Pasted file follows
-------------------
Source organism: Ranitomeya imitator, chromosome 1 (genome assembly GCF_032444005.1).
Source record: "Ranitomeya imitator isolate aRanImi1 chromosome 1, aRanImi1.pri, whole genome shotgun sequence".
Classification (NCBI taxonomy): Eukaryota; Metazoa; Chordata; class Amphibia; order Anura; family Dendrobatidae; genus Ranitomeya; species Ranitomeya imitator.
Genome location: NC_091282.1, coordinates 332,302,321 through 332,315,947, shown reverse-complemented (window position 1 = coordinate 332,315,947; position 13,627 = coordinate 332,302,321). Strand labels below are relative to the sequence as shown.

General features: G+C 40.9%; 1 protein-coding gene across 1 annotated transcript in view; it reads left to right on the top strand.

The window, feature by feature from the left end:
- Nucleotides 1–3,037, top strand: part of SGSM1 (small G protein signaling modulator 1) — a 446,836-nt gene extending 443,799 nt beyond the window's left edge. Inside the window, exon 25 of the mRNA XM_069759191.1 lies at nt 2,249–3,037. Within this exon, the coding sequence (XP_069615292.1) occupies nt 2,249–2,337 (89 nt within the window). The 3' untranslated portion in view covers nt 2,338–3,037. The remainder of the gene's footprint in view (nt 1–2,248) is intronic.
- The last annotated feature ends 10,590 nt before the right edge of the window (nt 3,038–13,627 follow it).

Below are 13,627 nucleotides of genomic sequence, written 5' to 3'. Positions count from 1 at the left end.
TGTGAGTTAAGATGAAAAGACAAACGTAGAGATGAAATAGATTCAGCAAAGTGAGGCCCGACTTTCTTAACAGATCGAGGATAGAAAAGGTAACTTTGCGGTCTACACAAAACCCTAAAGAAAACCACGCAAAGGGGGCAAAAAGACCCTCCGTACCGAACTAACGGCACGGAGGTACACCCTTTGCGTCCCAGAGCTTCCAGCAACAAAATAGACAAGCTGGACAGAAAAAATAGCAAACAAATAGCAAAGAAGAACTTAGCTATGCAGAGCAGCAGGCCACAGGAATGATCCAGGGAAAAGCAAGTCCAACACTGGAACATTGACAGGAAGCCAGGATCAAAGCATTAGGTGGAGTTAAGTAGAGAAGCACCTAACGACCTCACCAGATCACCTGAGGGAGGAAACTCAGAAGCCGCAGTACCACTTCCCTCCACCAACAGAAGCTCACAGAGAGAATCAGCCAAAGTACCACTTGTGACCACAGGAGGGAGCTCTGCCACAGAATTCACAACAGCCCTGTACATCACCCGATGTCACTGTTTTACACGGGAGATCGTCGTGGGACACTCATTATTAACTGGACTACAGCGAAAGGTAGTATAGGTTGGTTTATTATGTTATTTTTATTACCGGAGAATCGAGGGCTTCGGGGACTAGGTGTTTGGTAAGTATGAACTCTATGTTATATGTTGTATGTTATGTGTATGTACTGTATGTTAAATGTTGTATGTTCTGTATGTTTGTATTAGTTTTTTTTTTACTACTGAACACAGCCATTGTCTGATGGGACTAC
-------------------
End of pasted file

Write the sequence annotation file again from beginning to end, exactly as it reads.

Source organism: Ranitomeya imitator, chromosome 1 (genome assembly GCF_032444005.1).
Source record: "Ranitomeya imitator isolate aRanImi1 chromosome 1, aRanImi1.pri, whole genome shotgun sequence".
Classification (NCBI taxonomy): Eukaryota; Metazoa; Chordata; class Amphibia; order Anura; family Dendrobatidae; genus Ranitomeya; species Ranitomeya imitator.
Genome location: NC_091282.1, coordinates 332,302,321 through 332,315,947, shown reverse-complemented (window position 1 = coordinate 332,315,947; position 13,627 = coordinate 332,302,321). Strand labels below are relative to the sequence as shown.

General features: G+C 40.9%; 1 protein-coding gene across 1 annotated transcript in view; it reads left to right on the top strand.

The window, feature by feature from the left end:
- Nucleotides 1–3,037, top strand: part of SGSM1 (small G protein signaling modulator 1) — a 446,836-nt gene extending 443,799 nt beyond the window's left edge. Inside the window, exon 25 of the mRNA XM_069759191.1 lies at nt 2,249–3,037. Within this exon, the coding sequence (XP_069615292.1) occupies nt 2,249–2,337 (89 nt within the window). The 3' untranslated portion in view covers nt 2,338–3,037. The remainder of the gene's footprint in view (nt 1–2,248) is intronic.
- The last annotated feature ends 10,590 nt before the right edge of the window (nt 3,038–13,627 follow it).

Below are 13,627 nucleotides of genomic sequence, written 5' to 3'. Positions count from 1 at the left end.
TGTGAGTTAAGATGAAAAGACAAACGTAGAGATGAAATAGATTCAGCAAAGTGAGGCCCGACTTTCTTAACAGATCGAGGATAGAAAAGGTAACTTTGCGGTCTACACAAAACCCTAAAGAAAACCACGCAAAGGGGGCAAAAAGACCCTCCGTACCGAACTAACGGCACGGAGGTACACCCTTTGCGTCCCAGAGCTTCCAGCAACAAAATAGACAAGCTGGACAGAAAAAATAGCAAACAAATAGCAAAGAAGAACTTAGCTATGCAGAGCAGCAGGCCACAGGAATGATCCAGGGAAAAGCAAGTCCAACACTGGAACATTGACAGGAAGCCAGGATCAAAGCATTAGGTGGAGTTAAGTAGAGAAGCACCTAACGACCTCACCAGATCACCTGAGGGAGGAAACTCAGAAGCCGCAGTACCACTTCCCTCCACCAACAGAAGCTCACAGAGAGAATCAGCCAAAGTACCACTTGTGACCACAGGAGGGAGCTCTGCCACAGAATTCACAACAGCCCTGTACATCACCCGATGTCACTGTTTTACACGGGAGATCGTCGTGGGACACTCATTATTAACTGGACTACAGCGAAAGGTAGTATAGGTTGGTTTATTATGTTATTTTTATTACCGGAGAATCGAGGGCTTCGGGGACTAGGTGTTTGGTAAGTATGAACTCTATGTTATATGTTGTATGTTATGTGTATGTACTGTATGTTAAATGTTGTATGTTCTGTATGTTTGTATTAGTTTTTTTTTTACTACTGAACACAGCCATTGTCTGATGGGACTAC